Still no change at Oxford

A postal ballot of academics of the University of Oxford has rejected proposed changes that some claim will enable Oxford to dispel certain stereotypes. (BBC News: Oxford dons reject finance reform) So once again it's no change at Oxford.

Tuesday, December 19, 2006

Aren't university marketing departments fantastic? 2

My attitude to university marketing departments goes through various cycles - see my previous post Aren't university marketing departments fantastic?. Currently I'm feeling rather critical after learning that my alma mater the University of Kent is to change its logo to this:

The only good thing I can say is that at least they didn't arbitarily retitle it to "Kent University".

Thanks to Marksed - an education officer and his blog for tipping me off (see the post New Kent logo exclusive).

Sunday, December 17, 2006

Well that's the end for The Cheeky Girls!

Somehow I thought another Muppet would be more likely to end up with a pop starI never pretend to have the slightest clue about music, although I once heard The Cheeky Girls live and that was enough to last a lifetime. Why they've done so well is beyond me. But the recent news that Lembit Öpik has recently started dating Gabriela Irimia (Daily Mail: Party animal MP cheated on me with a Cheeky Girl) has left me wondering if this is the end for the pair. An association with Öpik is to success what the noise a strangled cat makes is to good music.

Wednesday, December 13, 2006

Is this the way to save foreign languages?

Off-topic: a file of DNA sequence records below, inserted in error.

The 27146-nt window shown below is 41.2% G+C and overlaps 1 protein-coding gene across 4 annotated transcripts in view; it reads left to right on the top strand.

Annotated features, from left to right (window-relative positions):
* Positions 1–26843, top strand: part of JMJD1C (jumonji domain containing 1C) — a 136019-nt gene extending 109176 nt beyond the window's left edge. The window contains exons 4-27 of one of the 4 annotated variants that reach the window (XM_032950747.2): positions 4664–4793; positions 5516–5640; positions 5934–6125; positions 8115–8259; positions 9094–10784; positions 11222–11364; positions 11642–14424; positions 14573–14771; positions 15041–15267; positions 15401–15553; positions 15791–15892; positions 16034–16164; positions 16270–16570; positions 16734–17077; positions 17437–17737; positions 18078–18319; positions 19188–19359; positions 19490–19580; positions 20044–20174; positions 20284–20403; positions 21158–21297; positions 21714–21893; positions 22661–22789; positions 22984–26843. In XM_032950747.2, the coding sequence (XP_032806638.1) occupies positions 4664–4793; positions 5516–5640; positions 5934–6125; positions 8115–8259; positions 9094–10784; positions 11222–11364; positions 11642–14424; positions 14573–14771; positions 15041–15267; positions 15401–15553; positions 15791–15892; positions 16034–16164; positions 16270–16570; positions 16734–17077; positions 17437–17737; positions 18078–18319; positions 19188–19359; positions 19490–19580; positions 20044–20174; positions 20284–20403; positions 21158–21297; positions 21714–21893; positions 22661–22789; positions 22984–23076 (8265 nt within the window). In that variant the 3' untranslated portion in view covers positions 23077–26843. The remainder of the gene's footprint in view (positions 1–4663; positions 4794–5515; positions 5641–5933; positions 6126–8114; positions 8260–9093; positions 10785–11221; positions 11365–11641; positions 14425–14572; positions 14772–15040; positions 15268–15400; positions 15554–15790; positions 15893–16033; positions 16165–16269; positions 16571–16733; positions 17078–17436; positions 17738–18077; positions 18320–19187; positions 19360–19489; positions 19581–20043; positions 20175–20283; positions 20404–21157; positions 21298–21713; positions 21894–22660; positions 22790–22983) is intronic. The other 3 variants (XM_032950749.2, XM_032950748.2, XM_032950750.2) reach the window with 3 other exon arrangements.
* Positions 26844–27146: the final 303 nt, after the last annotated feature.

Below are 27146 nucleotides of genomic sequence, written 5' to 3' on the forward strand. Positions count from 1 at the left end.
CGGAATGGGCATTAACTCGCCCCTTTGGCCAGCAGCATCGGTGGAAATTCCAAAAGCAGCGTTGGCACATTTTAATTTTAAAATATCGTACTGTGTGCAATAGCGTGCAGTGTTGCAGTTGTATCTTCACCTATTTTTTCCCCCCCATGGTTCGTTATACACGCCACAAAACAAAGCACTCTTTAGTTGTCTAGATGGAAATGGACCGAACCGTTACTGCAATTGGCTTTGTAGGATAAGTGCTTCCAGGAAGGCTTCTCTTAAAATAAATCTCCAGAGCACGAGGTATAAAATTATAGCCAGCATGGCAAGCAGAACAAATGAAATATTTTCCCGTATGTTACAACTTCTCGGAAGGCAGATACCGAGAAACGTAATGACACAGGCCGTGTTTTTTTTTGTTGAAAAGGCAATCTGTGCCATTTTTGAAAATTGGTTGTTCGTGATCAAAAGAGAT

University College London has announced that it is making a GCSE in a language a compulsory requirement for all applicants from 2012. (BBC News: Languages made degree requirement) With languages no longer compulsory at GCSE the numbers taking them have plummeted. But is this really the way to try to encourage people to take them?

When I was choosing my GCSE subjects at the age of 13, the last thing on my mind was whether or not I would need a particular subject to get onto an otherwise unrelated university course at one particular university (even one that is almost within walking distance of my old school) in half a decade's time. Just who makes this choice on such a basis? Indeed who would even be aware of it?

As a last ditch attempt to save languages as a subject the motivation of UCL is laudable. But frankly this is completely the wrong level to make it at.

Monday, December 11, 2006

Can a monarch be vetoed?

Today is the seventieth anniversary of the Abdication of Edward VIII (unless you're in the Republic of Ireland, where it's tomorrow!). It was just the latest in a long line of actions that have shown that the monarchy can be flexible and overcome particularly problematic individuals that dates back to at least King Stephen and also includes King John, Henry IV, Henry VII, William III and Mary II and George I. The monarchy rapidly recovered (not least because of George VI's stand during the war) and it's only recently that the issues of the Abdication have become relevant once more.

It's often said that one of the basic points of a monarchy is that there is no choice whatsoever about the succession. But this overlooks a vast amount of precedent of both individuals and lines being passed over. Were one to follow a notion of strict male preference primogentiure then our current monarch would not be Elizabeth II but Francis II. Time and again a way has been found around a problematic individual, allowing the system on monarchy to survive.

Contrast this with France in the nineteenth century, where it wound up with a restoration putting on the throne die hards like Charles X. A legitimist succession to the Orleanist line (and ignore the Carlist line, as most legitimists did) before 1830 may have given the monarchy the stability and broader support it needed to survive, but ultimately the monarchists wound up supporting Henri, comte de Chambord, who made impossible conditions for taking the throne and ultimately wound up being the one man who made a France a permanent republic.